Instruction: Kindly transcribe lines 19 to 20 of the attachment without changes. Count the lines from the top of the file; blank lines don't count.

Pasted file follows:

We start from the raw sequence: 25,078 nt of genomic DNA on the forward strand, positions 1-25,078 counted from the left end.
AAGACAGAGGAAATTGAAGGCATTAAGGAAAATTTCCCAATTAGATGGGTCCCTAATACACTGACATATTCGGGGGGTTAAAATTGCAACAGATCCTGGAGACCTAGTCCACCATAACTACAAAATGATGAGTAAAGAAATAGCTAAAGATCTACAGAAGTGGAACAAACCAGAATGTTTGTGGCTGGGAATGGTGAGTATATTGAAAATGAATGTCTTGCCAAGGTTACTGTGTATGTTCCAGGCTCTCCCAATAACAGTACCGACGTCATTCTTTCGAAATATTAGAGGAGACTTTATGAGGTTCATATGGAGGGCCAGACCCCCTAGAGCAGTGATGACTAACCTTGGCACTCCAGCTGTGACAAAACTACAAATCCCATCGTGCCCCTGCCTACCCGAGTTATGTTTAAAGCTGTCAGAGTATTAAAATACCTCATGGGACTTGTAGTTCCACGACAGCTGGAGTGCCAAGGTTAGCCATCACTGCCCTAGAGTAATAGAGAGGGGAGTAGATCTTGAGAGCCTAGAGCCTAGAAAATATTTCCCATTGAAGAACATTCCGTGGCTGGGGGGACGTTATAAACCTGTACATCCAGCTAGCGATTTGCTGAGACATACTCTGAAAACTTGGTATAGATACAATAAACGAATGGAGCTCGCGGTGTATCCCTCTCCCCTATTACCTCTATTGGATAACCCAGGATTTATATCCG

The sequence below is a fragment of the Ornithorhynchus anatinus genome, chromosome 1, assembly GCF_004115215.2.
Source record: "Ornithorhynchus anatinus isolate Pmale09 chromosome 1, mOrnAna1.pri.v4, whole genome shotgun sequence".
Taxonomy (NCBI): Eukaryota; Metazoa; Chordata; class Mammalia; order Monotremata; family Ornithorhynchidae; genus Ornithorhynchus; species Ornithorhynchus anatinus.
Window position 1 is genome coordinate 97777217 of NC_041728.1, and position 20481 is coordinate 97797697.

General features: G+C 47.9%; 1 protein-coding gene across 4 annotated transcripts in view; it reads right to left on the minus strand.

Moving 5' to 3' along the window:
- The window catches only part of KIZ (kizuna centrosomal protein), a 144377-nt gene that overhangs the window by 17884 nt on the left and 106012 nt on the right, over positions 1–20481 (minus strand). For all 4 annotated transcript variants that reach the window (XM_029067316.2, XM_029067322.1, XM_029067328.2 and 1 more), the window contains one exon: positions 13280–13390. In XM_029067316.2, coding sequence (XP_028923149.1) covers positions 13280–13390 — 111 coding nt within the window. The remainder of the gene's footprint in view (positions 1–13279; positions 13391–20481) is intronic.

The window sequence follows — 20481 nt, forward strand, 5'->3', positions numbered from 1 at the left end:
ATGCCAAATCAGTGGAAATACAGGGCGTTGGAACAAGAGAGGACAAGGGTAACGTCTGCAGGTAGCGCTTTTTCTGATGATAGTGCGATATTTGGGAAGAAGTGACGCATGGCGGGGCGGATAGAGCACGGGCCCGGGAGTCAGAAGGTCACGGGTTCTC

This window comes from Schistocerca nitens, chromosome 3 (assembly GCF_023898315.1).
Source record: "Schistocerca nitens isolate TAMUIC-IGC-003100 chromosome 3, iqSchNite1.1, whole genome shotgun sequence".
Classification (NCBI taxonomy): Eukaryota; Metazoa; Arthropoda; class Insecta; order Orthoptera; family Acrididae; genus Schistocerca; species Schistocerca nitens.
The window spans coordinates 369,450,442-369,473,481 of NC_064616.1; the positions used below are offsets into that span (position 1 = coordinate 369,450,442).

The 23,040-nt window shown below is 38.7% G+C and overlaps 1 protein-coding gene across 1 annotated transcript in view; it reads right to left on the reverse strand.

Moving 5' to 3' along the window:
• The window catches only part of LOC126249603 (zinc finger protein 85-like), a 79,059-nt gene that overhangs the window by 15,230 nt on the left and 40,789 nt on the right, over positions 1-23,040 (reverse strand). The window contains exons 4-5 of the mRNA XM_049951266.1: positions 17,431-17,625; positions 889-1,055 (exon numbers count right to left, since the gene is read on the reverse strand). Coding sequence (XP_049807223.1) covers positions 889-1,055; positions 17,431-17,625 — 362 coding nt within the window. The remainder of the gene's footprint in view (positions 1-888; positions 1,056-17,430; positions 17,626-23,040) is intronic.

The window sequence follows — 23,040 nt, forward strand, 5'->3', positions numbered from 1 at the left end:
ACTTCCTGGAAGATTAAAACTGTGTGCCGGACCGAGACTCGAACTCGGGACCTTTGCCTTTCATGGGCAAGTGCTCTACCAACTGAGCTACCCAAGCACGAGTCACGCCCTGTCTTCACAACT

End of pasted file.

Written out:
The window sequence follows — 23,040 nt, forward strand, 5'->3', positions numbered from 1 at the left end:
ACTTCCTGGAAGATTAAAACTGTGTGCCGGACCGAGACTCGAACTCGGGACCTTTGCCTTTCATGGGCAAGTGCTCTACCAACTGAGCTACCCAAGCACGAGTCACGCCCTGTCTTCACAACT